Right now, farmers and ranchers who own livestock are encouraged to get their water tested, to make sure it’s safe for their animals to drink.
The NDSU Extension says the unusually dry conditions have led to higher levels of sulfates in water, which can cause severe medical issues in some animals.
Some of these issues include animals acting lethargic, having seizures and, in some cases, going blind.
The lack of snow-melt is also being credited with causing the above-average sulfates in water sources.
Extension agents tell KX News it’s especially bad in the southwestern part of the state where more than 1,000 tests have been done and the results are not good.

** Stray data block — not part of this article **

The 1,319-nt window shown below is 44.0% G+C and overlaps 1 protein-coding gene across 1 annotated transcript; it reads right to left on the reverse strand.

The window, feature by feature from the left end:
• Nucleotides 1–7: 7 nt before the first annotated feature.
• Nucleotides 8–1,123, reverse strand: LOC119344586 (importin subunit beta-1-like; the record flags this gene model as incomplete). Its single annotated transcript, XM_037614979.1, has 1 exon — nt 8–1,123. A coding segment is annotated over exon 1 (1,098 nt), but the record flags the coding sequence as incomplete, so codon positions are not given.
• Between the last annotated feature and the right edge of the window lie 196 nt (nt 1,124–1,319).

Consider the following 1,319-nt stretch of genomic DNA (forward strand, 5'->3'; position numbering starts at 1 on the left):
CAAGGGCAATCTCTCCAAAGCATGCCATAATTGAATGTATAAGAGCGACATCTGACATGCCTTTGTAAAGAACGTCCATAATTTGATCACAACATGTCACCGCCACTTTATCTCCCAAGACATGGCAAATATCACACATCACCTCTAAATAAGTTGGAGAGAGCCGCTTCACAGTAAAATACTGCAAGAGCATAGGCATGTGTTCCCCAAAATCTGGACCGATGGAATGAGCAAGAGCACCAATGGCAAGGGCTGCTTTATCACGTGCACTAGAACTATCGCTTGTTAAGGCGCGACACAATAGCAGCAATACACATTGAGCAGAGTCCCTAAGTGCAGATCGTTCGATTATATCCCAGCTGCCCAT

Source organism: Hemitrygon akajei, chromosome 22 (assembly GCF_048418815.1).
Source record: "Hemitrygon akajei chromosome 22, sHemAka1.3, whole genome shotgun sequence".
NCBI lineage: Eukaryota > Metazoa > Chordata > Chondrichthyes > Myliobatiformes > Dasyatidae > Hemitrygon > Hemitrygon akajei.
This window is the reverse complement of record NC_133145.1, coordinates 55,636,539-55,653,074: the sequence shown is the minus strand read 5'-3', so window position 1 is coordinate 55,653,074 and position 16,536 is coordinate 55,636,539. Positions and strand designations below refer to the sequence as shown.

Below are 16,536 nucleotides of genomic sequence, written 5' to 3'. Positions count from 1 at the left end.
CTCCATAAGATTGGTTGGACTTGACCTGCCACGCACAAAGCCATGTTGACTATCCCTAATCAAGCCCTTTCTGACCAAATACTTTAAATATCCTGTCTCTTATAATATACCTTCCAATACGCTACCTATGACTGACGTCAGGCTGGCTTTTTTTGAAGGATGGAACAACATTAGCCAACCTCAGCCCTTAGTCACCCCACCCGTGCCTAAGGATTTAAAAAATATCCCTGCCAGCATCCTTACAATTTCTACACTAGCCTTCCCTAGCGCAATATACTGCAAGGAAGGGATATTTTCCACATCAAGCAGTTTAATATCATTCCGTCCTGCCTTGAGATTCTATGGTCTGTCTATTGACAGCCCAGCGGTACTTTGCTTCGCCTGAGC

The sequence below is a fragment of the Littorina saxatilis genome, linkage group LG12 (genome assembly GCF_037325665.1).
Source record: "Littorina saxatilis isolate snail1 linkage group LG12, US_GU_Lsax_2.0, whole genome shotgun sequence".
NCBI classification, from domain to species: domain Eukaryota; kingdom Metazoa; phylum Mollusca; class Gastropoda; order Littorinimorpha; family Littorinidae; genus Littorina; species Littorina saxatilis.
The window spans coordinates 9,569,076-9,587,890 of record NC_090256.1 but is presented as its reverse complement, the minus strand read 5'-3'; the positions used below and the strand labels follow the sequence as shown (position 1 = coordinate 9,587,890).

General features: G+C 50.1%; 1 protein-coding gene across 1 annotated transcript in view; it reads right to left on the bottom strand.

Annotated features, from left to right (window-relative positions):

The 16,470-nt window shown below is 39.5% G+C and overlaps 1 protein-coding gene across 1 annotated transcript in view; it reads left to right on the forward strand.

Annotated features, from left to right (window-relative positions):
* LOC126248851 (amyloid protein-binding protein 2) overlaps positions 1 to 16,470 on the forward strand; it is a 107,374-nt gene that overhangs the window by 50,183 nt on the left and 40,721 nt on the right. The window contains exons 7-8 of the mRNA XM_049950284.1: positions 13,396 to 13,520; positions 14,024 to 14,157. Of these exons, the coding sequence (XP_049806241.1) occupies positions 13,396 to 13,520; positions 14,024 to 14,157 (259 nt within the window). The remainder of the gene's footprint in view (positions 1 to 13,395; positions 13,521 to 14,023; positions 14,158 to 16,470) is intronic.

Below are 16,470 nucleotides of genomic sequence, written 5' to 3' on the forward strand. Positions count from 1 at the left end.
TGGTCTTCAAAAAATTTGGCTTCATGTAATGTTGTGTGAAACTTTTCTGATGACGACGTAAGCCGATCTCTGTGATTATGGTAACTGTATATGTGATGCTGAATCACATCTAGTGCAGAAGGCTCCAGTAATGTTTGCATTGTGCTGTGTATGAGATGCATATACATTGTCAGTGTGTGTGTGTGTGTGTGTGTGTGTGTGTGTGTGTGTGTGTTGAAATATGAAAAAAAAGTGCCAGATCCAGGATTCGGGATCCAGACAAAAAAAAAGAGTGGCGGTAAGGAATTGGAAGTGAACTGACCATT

“25% of them have come in at levels where we would see some kind of impact to livestock performance. So over 3,000 parts per million. And then we’ve had three that have tested above 10,000 and at that point, we’re at risk of death or some type of brain damage,” said Miranda Meehan with the NDSU Extension.
She adds it’s not just a cow or bull problem, goats and sheep that drink from the same water supply can also be sickened by high sulfate levels.